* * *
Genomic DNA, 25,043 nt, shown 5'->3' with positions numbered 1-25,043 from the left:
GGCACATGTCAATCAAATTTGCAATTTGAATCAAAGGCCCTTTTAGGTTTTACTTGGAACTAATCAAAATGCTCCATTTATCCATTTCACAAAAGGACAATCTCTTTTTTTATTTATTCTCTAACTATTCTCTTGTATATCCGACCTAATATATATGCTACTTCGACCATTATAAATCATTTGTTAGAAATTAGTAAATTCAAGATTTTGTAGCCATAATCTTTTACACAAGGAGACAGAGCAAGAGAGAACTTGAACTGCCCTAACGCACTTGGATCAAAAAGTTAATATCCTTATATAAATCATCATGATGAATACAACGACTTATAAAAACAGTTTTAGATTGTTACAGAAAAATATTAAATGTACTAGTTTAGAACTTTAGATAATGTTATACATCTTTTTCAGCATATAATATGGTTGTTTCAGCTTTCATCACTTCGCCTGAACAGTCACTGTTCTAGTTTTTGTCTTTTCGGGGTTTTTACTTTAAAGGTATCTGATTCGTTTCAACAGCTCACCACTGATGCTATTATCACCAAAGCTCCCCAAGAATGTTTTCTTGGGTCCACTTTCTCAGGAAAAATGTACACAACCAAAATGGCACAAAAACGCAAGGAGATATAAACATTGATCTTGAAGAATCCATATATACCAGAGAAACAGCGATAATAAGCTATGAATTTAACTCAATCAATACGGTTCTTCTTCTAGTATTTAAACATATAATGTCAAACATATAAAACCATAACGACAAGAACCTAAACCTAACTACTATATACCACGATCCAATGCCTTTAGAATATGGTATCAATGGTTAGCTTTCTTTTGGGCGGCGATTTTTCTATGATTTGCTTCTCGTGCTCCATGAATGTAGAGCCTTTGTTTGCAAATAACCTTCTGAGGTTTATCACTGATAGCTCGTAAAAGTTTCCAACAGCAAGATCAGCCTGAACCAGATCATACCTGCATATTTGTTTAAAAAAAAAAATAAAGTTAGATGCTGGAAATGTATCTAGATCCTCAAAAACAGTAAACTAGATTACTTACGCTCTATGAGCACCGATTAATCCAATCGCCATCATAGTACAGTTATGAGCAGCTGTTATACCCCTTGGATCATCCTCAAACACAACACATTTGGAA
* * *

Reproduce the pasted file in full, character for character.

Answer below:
Genomic DNA, 25,043 nt, shown 5'->3' with positions numbered 1-25,043 from the left:
GGCACATGTCAATCAAATTTGCAATTTGAATCAAAGGCCCTTTTAGGTTTTACTTGGAACTAATCAAAATGCTCCATTTATCCATTTCACAAAAGGACAATCTCTTTTTTTATTTATTCTCTAACTATTCTCTTGTATATCCGACCTAATATATATGCTACTTCGACCATTATAAATCATTTGTTAGAAATTAGTAAATTCAAGATTTTGTAGCCATAATCTTTTACACAAGGAGACAGAGCAAGAGAGAACTTGAACTGCCCTAACGCACTTGGATCAAAAAGTTAATATCCTTATATAAATCATCATGATGAATACAACGACTTATAAAAACAGTTTTAGATTGTTACAGAAAAATATTAAATGTACTAGTTTAGAACTTTAGATAATGTTATACATCTTTTTCAGCATATAATATGGTTGTTTCAGCTTTCATCACTTCGCCTGAACAGTCACTGTTCTAGTTTTTGTCTTTTCGGGGTTTTTACTTTAAAGGTATCTGATTCGTTTCAACAGCTCACCACTGATGCTATTATCACCAAAGCTCCCCAAGAATGTTTTCTTGGGTCCACTTTCTCAGGAAAAATGTACACAACCAAAATGGCACAAAAACGCAAGGAGATATAAACATTGATCTTGAAGAATCCATATATACCAGAGAAACAGCGATAATAAGCTATGAATTTAACTCAATCAATACGGTTCTTCTTCTAGTATTTAAACATATAATGTCAAACATATAAAACCATAACGACAAGAACCTAAACCTAACTACTATATACCACGATCCAATGCCTTTAGAATATGGTATCAATGGTTAGCTTTCTTTTGGGCGGCGATTTTTCTATGATTTGCTTCTCGTGCTCCATGAATGTAGAGCCTTTGTTTGCAAATAACCTTCTGAGGTTTATCACTGATAGCTCGTAAAAGTTTCCAACAGCAAGATCAGCCTGAACCAGATCATACCTGCATATTTGTTTAAAAAAAAAAATAAAGTTAGATGCTGGAAATGTATCTAGATCCTCAAAAACAGTAAACTAGATTACTTACGCTCTATGAGCACCGATTAATCCAATCGCCATCATAGTACAGTTATGAGCAGCTGTTATACCCCTTGGATCATCCTCAAACACAACACATTTGGAA